Must re-draft Latin American business environment paper - September deadline long passed. Success. Can I ask colleagues to re-read it? No. Thank goodness for email. Ignore unread messages. Any marked urgent? Hope not.
Plough through doctoral dissertations: three PhD students about to submit, pile of chapters grows daily. Return DPhil forms to Oxford. Why did I agree to examine? Promised for August, the thesis has not yet appeared. November next week: the candidate will be clamouring for an early examination, pleading that fixed-date flights for South America must be booked immediately.
A call comes through from radio journalist in Buenos Aires. Will I give an interview about forthcoming visit to Britain by President Menem? Of course, it is an important event, the first visit by an Argentinian president since 1961. Journalist says she will call back when the programme goes on air. Explain that I shall be lecturing. Please cancel lecture! Impossible. Perhaps we could record now. No. Must be live. Sorry. Journalist becomes abusive. Hasta luego.
After teaching I head for Institute of Historical Research: first meeting of global history seminar. Promises to be fun. My paper due early December - will it be ready on time? Dare not think about that now.
Early morning trip to Today studio. Why did General Pinochet conspire to be under arrest in London the same week as the Menem visit and the announcement of Brazilian austerity package? Receive as many media calls in one week as usually get in a year.
9:30am: Channel 4 confirms slot on presidential visit. Will I be returned to the school by 2pm for teaching? Guaranteed.
10:00pm: Channel 4 calls again. Poor Ron Davies has knocked Menem out of the news frame. Relief. More time to arrange tomorrow's lecture by Argentinian minister. But which minister are we getting?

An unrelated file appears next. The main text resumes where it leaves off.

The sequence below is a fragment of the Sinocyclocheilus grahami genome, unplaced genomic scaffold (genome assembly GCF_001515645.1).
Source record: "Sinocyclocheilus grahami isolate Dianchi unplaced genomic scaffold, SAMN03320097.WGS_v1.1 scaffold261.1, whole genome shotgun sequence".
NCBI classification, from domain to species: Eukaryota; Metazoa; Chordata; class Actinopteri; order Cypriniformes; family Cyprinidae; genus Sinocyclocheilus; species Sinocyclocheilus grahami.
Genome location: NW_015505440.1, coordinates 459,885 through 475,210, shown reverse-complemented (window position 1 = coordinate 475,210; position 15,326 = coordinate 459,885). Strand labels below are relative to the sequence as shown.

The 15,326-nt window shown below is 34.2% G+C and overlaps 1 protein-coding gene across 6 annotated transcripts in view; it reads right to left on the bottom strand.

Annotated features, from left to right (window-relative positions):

Student demands Friday workshop papers - requests should have been in by October 16! Any spare copies?
Minister arrives. Respectable attendance. Informed questions. Everyone happy. Back to PhD chapters.
The educational highspot of President Menem's visit - bash at British Library. Argentinian government is funding scholarships for British students to work on the Argentine and Argentinian scholars to visit Britain. The London School of Economics will establish an Argentina programme consisting of a visiting professorship (Prebisch Fellow), a post-doctoral award and support for conferences.
Accords signed at library represent years of effort by the British Council in Buenos Aires and its Argentinian counterpart to promote collaborative research. The Argentine is Britain's fastest growing export market and Britain is the second largest investor in Latin America. New research must enhance understanding between the countries.
2 pm: scuttle across Euston Road for social policy workshop at Institute of Latin American Studies. Almost everyone is already there. The secretary gestures nervously. One of our speakers is trapped on a Virgin train. Re-jig programme. Session goes well: another item for the next RAE?
Where to start: Don's Diary, global history paper or PhD chapters?
Colin M. Lewis
Senior lecturer in Latin American economic history, London School of Economics.